In 09, The Pack beat a Pittsburgh team that would eventually crack the top 10 and it finished the season with a win over a ranked UNC team. It lost every other game against D1 competition except the one against a floundering Maryland team. O’Brien moved to 5-3 against ranked opponents and 11-18 against unranked opponents. The brand was strong.
Perhaps the most Tom O’Brien of Tom O’Brien moments occurred at the end of the 2011 season. State had to win three of its last four to become bowl eligible. Boston College and Maryland were awful and seemed like gimmes. Clemson was excellent and was a surefire loss for a normal team. Basically, State had to beat UNC to have a chance. It did just that, as it always did under TOB. Now an easy win against a garbage Boston College team would put them in prime position to secure a postseason bid.
Obviously, it lost. It lost in dramatically stupid fashion, failing to score on two game-winning drive opportunities that both crossed BC’s 30. The loss all but eliminated NC State from the postseason by forcing the Clemson game into the must-win column. Clemson was 9-1. It was number seven in the country. State beat them by 24 points.
Now back to being an apparent lock for the postseason, O’Brien just needed his team to win a home game against a steaming pile of garbage known as Randy Edsall’s Maryland. As State was a heavy favorite, it did its thing and fell behind by 27 points. Now realizing it was supposed to lose the game, the Pack scored 42 straight and won.
The pattern pretty much remained the same all the way until O’Brien was eventually let go after the 2012 campaign. So frequently did the opposite of what we expected occur, that what we shouldn’t expect just became what we knew was going to happen.
O’Brien’s final record against ranked opponents was 9-5. His record against unranked teams was a perfect .500 (31-31). It was a weird six years for NC State Football. There were a lot of highs and lows, but the end result usually split the middle. His final season ended with a perfectly average record of 4-4 in the ACC. Ultimately, that’s what people remember the most: that NC State was basically exactly mediocre every year under O’Brien (save probably 2010). That’s all they should remember too, because in the end that’s all that matters. When you peel back that thick layer of average though, things get way more interesting.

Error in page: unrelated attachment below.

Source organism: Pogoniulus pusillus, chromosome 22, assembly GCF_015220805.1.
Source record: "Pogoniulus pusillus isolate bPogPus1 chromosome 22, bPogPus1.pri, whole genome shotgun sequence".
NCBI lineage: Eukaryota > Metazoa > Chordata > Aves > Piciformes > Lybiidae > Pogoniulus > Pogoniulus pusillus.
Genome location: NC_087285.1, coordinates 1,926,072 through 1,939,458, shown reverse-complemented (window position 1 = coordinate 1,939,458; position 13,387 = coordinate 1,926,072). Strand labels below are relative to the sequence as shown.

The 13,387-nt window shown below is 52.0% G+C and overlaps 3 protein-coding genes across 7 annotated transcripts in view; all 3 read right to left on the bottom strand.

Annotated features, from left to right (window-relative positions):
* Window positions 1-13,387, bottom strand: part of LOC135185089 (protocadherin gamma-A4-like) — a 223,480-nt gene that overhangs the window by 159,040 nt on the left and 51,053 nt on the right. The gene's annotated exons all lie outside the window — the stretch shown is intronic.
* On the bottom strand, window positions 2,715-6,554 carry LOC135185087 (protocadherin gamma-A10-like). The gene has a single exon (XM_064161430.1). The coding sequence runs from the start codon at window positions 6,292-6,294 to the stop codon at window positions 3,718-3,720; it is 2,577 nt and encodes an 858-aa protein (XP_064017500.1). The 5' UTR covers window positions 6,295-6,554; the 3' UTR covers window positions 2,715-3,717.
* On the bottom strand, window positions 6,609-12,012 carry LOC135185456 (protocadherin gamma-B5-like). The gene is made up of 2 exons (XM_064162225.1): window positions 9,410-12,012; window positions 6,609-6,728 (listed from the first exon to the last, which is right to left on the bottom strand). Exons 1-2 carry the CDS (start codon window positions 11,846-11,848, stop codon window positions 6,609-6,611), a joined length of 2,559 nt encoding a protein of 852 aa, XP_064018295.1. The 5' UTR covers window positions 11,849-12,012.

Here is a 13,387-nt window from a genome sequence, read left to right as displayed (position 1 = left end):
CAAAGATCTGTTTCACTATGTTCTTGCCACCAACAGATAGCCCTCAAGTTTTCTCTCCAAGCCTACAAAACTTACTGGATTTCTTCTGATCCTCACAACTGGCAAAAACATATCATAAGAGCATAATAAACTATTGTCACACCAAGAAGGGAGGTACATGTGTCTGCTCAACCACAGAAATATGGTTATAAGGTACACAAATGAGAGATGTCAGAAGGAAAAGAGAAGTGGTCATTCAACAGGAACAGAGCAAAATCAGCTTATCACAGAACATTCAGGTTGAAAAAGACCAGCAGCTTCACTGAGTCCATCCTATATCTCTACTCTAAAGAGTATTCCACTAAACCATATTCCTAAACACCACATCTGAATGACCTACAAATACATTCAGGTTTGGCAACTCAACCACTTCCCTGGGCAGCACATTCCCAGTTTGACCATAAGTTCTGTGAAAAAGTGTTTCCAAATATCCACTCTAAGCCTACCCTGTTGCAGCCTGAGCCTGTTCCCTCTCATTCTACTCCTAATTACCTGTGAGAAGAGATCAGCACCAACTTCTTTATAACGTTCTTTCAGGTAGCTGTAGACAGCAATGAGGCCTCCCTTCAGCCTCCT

The man was never a bad coach. I don’t think anybody thinks that. Despite his constantly underwhelming recruiting classes, his teams always managed to have quite a high ceiling, as evidenced by the constant hounding of some of the best opponents he faced. Ultimately though, TOB could just never overcome whatever peculiarity it was that drove this team into so many infuriating losses.
It’s interesting to consider how different things could have been, or how different they might be right now, had O’Brien ever figured out how to stop losing at Wake Forest and Boston College. Who knows what he might have accomplished had he ever gotten over that hump and been able to win the games that he should win. Alas, he never did. The flukiness was a feature, not a bug, and it was a feature Debbie Yow knew she could not hold onto. Ultimately, it had to be done or he would have cranked out 7-5 seasons forever. Thus the end of the Tom O’Brien era arrived.
Here are some wacky stats that show just weird all of this was.
- TOB’s winning percentage against ranked FBS teams: 64.3%
- TOB’s winning percentage against unranked FBS teams: 42.6%
- TOB was 7-2 in home games against Wake Forest, Boston College, and Maryland. He was 1-8 in road games against those teams.
- TOB had fewer road wins against the ACC Atlantic than he had road wins against UNC, despite having five times as many opportunities.
- TOB was 2-0 when facing a ranked FSU team. He was 0-4 when facing an unranked FSU team.
- TOB only faced two teams that were ranked in the top 10 during his time in Raleigh. He defeated both of them.
- In 2012, TOB’s Wolfpack defeated number three and eventual ACC Champion Florida State and lost to 2-6 Virginia by 27 IN THE SAME SEASON.